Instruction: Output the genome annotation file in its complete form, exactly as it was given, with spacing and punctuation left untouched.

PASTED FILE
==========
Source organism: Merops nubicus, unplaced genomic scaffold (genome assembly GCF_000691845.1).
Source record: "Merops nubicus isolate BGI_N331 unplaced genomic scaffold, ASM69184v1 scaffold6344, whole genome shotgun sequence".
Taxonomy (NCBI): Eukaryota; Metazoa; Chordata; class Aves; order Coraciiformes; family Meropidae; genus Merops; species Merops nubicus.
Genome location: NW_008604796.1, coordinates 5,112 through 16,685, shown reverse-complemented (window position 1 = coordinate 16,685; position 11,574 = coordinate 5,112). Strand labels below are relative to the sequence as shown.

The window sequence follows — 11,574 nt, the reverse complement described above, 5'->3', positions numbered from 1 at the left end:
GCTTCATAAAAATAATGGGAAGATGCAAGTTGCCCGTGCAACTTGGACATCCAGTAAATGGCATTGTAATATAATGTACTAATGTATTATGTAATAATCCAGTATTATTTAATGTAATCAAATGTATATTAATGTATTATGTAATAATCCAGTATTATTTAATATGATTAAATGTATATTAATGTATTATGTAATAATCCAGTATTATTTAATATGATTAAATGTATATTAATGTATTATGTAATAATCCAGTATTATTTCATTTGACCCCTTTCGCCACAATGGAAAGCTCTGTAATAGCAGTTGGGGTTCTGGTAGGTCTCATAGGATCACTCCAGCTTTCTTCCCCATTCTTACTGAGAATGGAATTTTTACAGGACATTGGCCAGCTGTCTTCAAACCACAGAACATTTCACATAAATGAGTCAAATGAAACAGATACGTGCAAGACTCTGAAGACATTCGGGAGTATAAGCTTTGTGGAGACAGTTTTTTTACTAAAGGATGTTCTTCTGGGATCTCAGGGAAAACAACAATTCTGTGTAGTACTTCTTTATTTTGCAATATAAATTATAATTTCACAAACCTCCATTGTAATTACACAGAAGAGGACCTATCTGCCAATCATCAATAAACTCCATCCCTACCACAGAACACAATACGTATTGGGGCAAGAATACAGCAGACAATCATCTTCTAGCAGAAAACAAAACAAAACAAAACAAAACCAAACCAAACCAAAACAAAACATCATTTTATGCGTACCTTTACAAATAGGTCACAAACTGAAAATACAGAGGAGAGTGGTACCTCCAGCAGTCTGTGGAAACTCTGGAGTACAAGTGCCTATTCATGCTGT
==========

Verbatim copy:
Source organism: Merops nubicus, unplaced genomic scaffold (genome assembly GCF_000691845.1).
Source record: "Merops nubicus isolate BGI_N331 unplaced genomic scaffold, ASM69184v1 scaffold6344, whole genome shotgun sequence".
Taxonomy (NCBI): Eukaryota; Metazoa; Chordata; class Aves; order Coraciiformes; family Meropidae; genus Merops; species Merops nubicus.
Genome location: NW_008604796.1, coordinates 5,112 through 16,685, shown reverse-complemented (window position 1 = coordinate 16,685; position 11,574 = coordinate 5,112). Strand labels below are relative to the sequence as shown.

The window sequence follows — 11,574 nt, the reverse complement described above, 5'->3', positions numbered from 1 at the left end:
GCTTCATAAAAATAATGGGAAGATGCAAGTTGCCCGTGCAACTTGGACATCCAGTAAATGGCATTGTAATATAATGTACTAATGTATTATGTAATAATCCAGTATTATTTAATGTAATCAAATGTATATTAATGTATTATGTAATAATCCAGTATTATTTAATATGATTAAATGTATATTAATGTATTATGTAATAATCCAGTATTATTTAATATGATTAAATGTATATTAATGTATTATGTAATAATCCAGTATTATTTCATTTGACCCCTTTCGCCACAATGGAAAGCTCTGTAATAGCAGTTGGGGTTCTGGTAGGTCTCATAGGATCACTCCAGCTTTCTTCCCCATTCTTACTGAGAATGGAATTTTTACAGGACATTGGCCAGCTGTCTTCAAACCACAGAACATTTCACATAAATGAGTCAAATGAAACAGATACGTGCAAGACTCTGAAGACATTCGGGAGTATAAGCTTTGTGGAGACAGTTTTTTTACTAAAGGATGTTCTTCTGGGATCTCAGGGAAAACAACAATTCTGTGTAGTACTTCTTTATTTTGCAATATAAATTATAATTTCACAAACCTCCATTGTAATTACACAGAAGAGGACCTATCTGCCAATCATCAATAAACTCCATCCCTACCACAGAACACAATACGTATTGGGGCAAGAATACAGCAGACAATCATCTTCTAGCAGAAAACAAAACAAAACAAAACAAAACCAAACCAAACCAAAACAAAACATCATTTTATGCGTACCTTTACAAATAGGTCACAAACTGAAAATACAGAGGAGAGTGGTACCTCCAGCAGTCTGTGGAAACTCTGGAGTACAAGTGCCTATTCATGCTGT